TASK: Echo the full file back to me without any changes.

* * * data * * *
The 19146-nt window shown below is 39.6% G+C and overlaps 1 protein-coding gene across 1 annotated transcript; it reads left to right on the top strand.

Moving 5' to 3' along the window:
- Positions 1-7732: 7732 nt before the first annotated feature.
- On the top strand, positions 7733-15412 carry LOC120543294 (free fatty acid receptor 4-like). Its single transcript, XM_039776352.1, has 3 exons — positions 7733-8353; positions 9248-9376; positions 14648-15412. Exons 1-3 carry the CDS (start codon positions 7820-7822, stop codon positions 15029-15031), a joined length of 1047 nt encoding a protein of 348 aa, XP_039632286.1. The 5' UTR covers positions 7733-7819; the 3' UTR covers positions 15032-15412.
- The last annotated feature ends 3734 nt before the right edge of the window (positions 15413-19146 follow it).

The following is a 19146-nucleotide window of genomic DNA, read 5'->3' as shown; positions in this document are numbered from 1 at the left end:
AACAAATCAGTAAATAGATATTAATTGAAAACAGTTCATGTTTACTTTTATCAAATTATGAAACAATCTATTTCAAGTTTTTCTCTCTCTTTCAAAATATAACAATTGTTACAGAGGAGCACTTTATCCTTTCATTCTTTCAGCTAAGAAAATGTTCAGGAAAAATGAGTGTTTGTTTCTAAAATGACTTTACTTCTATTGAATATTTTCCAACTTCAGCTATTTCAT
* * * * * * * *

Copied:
The 19146-nt window shown below is 39.6% G+C and overlaps 1 protein-coding gene across 1 annotated transcript; it reads left to right on the top strand.

Moving 5' to 3' along the window:
- Positions 1-7732: 7732 nt before the first annotated feature.
- On the top strand, positions 7733-15412 carry LOC120543294 (free fatty acid receptor 4-like). Its single transcript, XM_039776352.1, has 3 exons — positions 7733-8353; positions 9248-9376; positions 14648-15412. Exons 1-3 carry the CDS (start codon positions 7820-7822, stop codon positions 15029-15031), a joined length of 1047 nt encoding a protein of 348 aa, XP_039632286.1. The 5' UTR covers positions 7733-7819; the 3' UTR covers positions 15032-15412.
- The last annotated feature ends 3734 nt before the right edge of the window (positions 15413-19146 follow it).

The following is a 19146-nucleotide window of genomic DNA, read 5'->3' as shown; positions in this document are numbered from 1 at the left end:
AACAAATCAGTAAATAGATATTAATTGAAAACAGTTCATGTTTACTTTTATCAAATTATGAAACAATCTATTTCAAGTTTTTCTCTCTCTTTCAAAATATAACAATTGTTACAGAGGAGCACTTTATCCTTTCATTCTTTCAGCTAAGAAAATGTTCAGGAAAAATGAGTGTTTGTTTCTAAAATGACTTTACTTCTATTGAATATTTTCCAACTTCAGCTATTTCAT